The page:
I still enjoy meeting people and going places and discovering new things but it is not a must anymore. At the end of the day, I am happy to be home. In fact, lately, while exploring new frontiers, at the back of my mind, I can’t wait to go home. I can’t wait till I am again inside my four walls where I can be alone and peaceful and safe. Safe from expectations, safe from demands, away from the prying eyes and prejudiced judgmental people. I can be whoever I want to be no one will force me.

Before, I charge my battery somewhere, the more peculiar, weird, bizarre, the better. These days home is where I recuperate and I get my fix from peace and quiet and safety my place offers. I don’t want complicated situations anymore. No more dramas, no more unnecessary commitments, no more pretending, no more catering to what society expects.

Today I realized another thing: I don’t have the urge anymore to control things. 

Before, I want everything the way it supposed to be, in my head. I got into a panic when things are not in their proper place and things don’t happen the way I expect and my weight is not 46 kilos. The moment the scale shows one or two gram more I will get so nervous I will go into crash diet and see to it that my weight is back on track within three weeks.

Now, I am 10 kilos heavier and have love handles all over the place but I can stand it. I don’t get agitated anymore when there is a glass on the kitchen counter or a cup somewhere in the living room and there are clothes that have to be ironed in bed. Mind you the glasses and cups and clothes will not be there for long, but they can stay there for a few hours till I find the time and urge to remove them. I can go out now without straightening everything till my house is picture perfect. In short, I’m learning to let go.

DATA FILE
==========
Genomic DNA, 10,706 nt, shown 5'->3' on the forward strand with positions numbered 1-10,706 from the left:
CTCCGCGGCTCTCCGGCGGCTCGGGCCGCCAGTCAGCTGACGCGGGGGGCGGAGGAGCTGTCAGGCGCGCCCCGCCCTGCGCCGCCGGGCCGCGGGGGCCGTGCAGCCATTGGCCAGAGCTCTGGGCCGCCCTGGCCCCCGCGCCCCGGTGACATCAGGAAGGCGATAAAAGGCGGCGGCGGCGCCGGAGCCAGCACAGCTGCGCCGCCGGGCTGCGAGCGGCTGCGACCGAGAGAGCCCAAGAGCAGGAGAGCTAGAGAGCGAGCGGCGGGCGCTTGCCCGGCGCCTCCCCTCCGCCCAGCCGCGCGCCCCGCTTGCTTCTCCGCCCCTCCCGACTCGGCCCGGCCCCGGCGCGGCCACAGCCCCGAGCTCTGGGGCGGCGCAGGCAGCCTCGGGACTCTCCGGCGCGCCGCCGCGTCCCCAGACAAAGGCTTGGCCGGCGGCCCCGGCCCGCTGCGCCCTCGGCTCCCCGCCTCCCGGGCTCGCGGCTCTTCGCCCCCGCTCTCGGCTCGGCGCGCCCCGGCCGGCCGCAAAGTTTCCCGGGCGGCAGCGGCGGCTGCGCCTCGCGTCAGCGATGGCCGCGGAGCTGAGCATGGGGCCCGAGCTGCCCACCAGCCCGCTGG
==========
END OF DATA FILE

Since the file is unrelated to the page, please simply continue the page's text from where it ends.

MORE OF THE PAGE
I’m learning to let go of my paranoia as well. I can stand open windows now, doors too. Dark days don’t make me think of everything evil and I can take a bath now when I’m home alone and even dare to go into my dressing without locking anything that could be locked. The knife I still keep but I forget it’s there sometimes. I take it as a positive sign and continuing improvement of my mental health.